Sunday, August 12, 2012

Cattail State Trail rambles along old rail line

Cattail State Trail in autumn
Active railroad lines once crisscrossed northwestern Wisconsin’s beautiful countryside, but the advent of highways made many of them obsolete. A number of those old tracks fortunately have been converted to hiking trails so that modern day walkers can enjoy a plethora of scenery from woodlands to rolling pastures.

Among them is the Cattail State Trail, which runs for nearly 18 miles on an old Soo Line rail line between Amery and Almena with access in Turtle Lake. Its location is perfect for a number of cabin-goers in Polk and Barron counties.

To reach the trail, take U.S. Hwy. 8 to any of the above mentioned communities. The trailhead is on Keller Avenue South (Wis. Hwy. 46) near Baker Street West at Soo Lake Park’s trailhead pavilion in Amery, behind the village hall (where you can park) in Turtle Lake, and on Alma Street in Almena.

As a point along the trial, Turtle Lake serves as a great starting point, since you can break the trail into smaller sections by going either toward Amery or Almena. The Turtle Lake access also is a block from Railway Park, which includes a picnic shelter. Head west toward Amery for wetlands and a thick woods, both of which teem with wildlife, including white-tailed deer, otter, mink, fox, eagles, osprey, a couple of hundred bird species, and even black bear. This five-mile section of the trail running to the village of Joel also is open to horses.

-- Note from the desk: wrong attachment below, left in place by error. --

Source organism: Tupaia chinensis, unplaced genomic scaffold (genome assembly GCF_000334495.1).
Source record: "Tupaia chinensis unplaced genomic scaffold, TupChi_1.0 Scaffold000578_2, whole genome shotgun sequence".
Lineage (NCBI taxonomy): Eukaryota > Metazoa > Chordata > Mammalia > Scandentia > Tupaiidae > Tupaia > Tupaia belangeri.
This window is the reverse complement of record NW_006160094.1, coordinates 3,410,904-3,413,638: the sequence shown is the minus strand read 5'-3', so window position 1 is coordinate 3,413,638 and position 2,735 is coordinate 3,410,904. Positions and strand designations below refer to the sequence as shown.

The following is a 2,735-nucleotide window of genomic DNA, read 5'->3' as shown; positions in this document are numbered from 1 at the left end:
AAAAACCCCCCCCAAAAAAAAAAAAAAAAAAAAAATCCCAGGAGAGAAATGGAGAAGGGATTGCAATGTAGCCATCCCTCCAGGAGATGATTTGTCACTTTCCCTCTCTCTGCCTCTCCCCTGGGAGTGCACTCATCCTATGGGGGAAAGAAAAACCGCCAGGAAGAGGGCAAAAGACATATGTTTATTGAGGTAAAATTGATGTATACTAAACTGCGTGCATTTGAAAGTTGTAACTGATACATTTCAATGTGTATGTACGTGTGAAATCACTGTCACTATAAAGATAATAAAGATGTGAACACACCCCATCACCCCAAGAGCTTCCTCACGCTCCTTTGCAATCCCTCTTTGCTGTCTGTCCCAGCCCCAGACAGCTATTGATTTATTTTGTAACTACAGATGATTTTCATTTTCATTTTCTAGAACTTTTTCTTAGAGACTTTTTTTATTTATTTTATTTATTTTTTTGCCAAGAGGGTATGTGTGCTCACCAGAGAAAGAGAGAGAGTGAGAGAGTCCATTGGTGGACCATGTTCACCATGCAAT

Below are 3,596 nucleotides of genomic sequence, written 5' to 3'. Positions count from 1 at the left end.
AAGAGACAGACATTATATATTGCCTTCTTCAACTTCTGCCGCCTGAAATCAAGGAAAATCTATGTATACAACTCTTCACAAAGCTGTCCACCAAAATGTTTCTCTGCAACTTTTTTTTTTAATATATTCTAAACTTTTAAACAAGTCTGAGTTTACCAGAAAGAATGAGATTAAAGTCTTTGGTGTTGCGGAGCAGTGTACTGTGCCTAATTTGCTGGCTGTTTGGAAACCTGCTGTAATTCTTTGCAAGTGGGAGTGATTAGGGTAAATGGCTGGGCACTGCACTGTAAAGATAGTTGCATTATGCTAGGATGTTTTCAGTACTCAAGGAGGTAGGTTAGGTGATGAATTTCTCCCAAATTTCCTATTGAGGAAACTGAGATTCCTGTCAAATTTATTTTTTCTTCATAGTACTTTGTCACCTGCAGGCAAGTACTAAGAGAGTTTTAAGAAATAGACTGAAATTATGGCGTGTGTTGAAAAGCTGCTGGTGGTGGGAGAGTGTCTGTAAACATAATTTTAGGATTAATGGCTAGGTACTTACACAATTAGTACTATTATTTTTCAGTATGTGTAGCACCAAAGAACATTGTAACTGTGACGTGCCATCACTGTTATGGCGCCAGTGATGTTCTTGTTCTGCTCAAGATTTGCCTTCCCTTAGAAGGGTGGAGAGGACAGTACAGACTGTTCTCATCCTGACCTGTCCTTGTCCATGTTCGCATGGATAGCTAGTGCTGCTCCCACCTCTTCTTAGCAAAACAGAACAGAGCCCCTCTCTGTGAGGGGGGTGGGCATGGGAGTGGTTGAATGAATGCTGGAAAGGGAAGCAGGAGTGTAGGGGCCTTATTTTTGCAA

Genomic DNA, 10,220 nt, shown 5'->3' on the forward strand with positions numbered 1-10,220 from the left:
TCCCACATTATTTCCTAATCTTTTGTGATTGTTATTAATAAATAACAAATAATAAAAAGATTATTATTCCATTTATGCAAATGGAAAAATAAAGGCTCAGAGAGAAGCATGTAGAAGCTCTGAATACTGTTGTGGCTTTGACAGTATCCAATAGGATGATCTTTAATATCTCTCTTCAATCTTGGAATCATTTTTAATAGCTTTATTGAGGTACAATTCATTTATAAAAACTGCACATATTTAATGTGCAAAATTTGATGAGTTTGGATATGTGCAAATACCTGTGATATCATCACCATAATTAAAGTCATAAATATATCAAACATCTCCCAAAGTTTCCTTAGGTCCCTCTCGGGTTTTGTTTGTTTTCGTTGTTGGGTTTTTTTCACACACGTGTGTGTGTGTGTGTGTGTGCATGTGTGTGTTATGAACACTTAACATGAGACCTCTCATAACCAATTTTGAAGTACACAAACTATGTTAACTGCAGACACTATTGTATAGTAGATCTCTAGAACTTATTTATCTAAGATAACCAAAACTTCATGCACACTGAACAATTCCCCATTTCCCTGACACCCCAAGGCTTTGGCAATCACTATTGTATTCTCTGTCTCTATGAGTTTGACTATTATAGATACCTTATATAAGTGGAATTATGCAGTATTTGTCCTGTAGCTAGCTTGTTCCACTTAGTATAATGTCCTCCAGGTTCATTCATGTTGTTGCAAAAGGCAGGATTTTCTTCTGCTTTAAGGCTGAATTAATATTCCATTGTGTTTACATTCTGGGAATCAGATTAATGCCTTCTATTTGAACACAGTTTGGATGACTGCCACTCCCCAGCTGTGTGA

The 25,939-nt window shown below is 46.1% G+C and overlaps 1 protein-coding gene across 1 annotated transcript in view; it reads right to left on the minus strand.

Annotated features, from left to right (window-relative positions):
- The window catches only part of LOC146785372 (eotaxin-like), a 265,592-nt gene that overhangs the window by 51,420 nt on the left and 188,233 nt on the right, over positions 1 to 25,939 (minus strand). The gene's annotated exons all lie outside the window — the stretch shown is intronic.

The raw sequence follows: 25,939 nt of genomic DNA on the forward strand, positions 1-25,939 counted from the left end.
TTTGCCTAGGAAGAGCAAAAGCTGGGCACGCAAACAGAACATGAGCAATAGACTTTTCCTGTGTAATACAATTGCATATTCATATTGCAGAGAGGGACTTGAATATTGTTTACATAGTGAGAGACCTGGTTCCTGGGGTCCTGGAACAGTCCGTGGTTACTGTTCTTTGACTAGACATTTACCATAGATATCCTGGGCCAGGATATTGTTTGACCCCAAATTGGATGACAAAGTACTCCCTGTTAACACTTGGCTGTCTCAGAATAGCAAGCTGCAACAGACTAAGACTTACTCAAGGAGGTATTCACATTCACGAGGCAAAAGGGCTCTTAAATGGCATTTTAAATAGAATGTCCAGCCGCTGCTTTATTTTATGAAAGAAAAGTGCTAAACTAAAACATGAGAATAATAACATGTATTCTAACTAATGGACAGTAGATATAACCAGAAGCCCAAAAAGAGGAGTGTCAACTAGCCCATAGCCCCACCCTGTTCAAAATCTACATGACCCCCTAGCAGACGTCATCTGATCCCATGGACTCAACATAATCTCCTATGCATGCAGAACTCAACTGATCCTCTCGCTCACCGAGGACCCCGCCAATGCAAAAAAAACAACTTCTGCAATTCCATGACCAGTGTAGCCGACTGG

If starting in Amery, the trail begins in woodland then passes through farmland and prairie. Beaver Creek runs alongside the trail as closing on Joel.

In Almena, a 16-mile extension heads east to Cameron. Though pretty, this direction generally is not great for hikers, as three miles into the extension is an expansive area popular with ATVers. The extension also closes around mid-October for hunting and then becomes a snowmobile trail in winter.

Crushed stone covers the main trail, and the old rail line is smooth with the most gradual of elevation gains. The trail boasts six bridges. It does cross several roads, however, so be careful at these intersections, especially if with children.

The trail also is open to dogs, which is great for many families. Dogs must be on a leash 8 feet or shorter at all times, however.

Read more about day hiking Barron County in my Hittin’ the Trail: Day Barron County, Wisconsin guidebook.